Experimental Tests and Numerical Analyses of Steel Truss Bridge Gusset ConnectionsTREC Final Reports
SponsorThis research was funded by the National Institute for Transportation and Communities, or NITC, a program of TREC at Portland State University.
- Gusset plates -- Testing,
- Bolted joints -- Testing,
- Bridges -- Design and construction.
AbstractThe collapse of the I-35W Bridge in Minneapolis, Minnesota has raised questions regarding the performance and possibly safety of steel truss bridges. The failure investigation indicated that the collapse was due to a design error in the gusset plates used to connect the truss members. The findings also recommend that evaluation of truss connections will be needed, which is a deviation from past practice where only members were considered. Gusset plates connect individual steel truss bridge members together at a node. In 10% of the 200,000 steel bridges in US in 2008, failure of a single truss or connection could lead to collapse. Regular inspection and load rating are essential for the safe operation and maintenance of these bridges. The Minneapolis I-35 Bridge collapse was the first gusset failure where a design flaw was implicated. Load rating gusset plates is a significant challenge given the number of connections and the complexity of accurately evaluating each one. The majority of research on gusset plate strength is from small-scale connections. More refined techniques are needed to conduct high-fidelity capacity evaluations. Finite element analysis (FEA) is widely used in structural engineering. Using FEA in gusset plate evaluation presents challenges due to the connections’ large-scale, high degree of geometric variability and complex load paths.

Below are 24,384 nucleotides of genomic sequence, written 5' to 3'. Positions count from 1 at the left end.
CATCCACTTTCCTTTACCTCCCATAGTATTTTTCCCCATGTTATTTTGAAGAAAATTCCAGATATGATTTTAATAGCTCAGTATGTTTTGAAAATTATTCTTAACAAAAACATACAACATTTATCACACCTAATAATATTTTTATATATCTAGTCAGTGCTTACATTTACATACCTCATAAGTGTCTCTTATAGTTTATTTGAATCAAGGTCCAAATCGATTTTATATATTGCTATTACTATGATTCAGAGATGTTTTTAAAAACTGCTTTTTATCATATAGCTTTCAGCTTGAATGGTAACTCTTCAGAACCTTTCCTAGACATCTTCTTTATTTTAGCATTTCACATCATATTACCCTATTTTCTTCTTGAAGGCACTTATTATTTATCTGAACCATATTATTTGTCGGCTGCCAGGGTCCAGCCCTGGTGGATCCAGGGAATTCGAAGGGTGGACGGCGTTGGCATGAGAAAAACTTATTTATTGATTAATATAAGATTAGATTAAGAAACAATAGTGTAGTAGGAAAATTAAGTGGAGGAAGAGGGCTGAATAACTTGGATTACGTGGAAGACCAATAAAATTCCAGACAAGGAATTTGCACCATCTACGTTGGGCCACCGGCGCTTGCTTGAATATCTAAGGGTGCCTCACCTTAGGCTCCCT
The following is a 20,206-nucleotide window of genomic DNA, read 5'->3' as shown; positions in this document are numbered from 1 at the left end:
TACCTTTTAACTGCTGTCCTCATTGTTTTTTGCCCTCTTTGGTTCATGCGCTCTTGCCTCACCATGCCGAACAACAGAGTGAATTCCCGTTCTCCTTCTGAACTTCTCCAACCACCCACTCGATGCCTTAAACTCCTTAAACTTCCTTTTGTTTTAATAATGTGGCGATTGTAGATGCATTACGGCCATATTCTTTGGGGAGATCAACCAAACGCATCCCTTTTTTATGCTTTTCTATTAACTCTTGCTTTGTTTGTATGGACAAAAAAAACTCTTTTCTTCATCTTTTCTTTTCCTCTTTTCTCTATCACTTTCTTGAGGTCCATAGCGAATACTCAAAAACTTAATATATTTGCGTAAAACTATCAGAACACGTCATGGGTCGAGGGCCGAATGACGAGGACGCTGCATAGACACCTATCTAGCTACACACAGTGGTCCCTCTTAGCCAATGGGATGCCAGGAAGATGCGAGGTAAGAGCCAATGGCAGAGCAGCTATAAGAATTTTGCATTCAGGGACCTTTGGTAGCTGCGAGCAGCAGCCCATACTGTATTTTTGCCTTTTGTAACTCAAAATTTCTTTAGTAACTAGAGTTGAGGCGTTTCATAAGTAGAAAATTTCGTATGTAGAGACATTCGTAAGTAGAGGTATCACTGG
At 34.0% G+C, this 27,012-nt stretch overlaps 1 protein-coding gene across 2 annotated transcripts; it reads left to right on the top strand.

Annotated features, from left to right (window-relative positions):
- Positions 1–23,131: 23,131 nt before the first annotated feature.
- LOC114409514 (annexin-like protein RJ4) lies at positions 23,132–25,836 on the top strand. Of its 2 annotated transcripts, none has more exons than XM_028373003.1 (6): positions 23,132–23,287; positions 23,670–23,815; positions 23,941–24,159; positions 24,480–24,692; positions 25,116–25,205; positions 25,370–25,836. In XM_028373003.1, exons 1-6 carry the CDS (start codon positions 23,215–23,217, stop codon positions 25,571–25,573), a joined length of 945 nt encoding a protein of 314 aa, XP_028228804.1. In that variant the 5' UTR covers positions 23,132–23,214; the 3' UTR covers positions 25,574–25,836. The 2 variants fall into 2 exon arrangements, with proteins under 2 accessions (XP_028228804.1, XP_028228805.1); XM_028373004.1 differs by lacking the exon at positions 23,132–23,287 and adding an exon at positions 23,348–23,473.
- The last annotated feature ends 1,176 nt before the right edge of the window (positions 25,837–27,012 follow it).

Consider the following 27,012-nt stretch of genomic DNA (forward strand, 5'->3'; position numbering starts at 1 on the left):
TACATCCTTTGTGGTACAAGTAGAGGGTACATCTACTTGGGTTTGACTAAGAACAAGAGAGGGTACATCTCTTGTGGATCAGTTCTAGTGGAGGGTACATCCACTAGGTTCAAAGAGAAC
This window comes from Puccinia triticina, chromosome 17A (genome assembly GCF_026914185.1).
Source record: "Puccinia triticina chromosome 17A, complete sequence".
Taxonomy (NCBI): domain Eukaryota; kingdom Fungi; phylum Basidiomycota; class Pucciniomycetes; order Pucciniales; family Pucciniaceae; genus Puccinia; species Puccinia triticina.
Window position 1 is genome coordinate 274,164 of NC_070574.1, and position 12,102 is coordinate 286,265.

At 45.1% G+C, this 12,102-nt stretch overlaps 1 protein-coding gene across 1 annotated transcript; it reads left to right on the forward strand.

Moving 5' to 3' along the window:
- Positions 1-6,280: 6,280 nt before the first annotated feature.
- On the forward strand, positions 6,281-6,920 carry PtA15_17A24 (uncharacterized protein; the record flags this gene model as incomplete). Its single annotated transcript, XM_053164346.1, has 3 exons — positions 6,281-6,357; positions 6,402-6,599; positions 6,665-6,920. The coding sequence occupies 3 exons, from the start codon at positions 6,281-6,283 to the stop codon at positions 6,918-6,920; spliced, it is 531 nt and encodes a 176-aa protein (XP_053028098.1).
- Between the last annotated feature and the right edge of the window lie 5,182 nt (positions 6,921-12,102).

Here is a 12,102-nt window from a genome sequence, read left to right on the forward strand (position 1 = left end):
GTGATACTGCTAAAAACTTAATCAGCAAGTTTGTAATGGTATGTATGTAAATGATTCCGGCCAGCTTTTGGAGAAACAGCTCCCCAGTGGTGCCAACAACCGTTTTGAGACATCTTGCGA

Citation InformationHiggins, Christopher, Peter Dusicka, and Michael Scott. Experimental Tests and Numerical Analyses of Steel Truss Bridge Gusset Connections. OTREC-RR-12-03. Portland, OR: Transportation Research and Education Center (TREC), 2012. https://dx.doi.org/10.15760/trec.76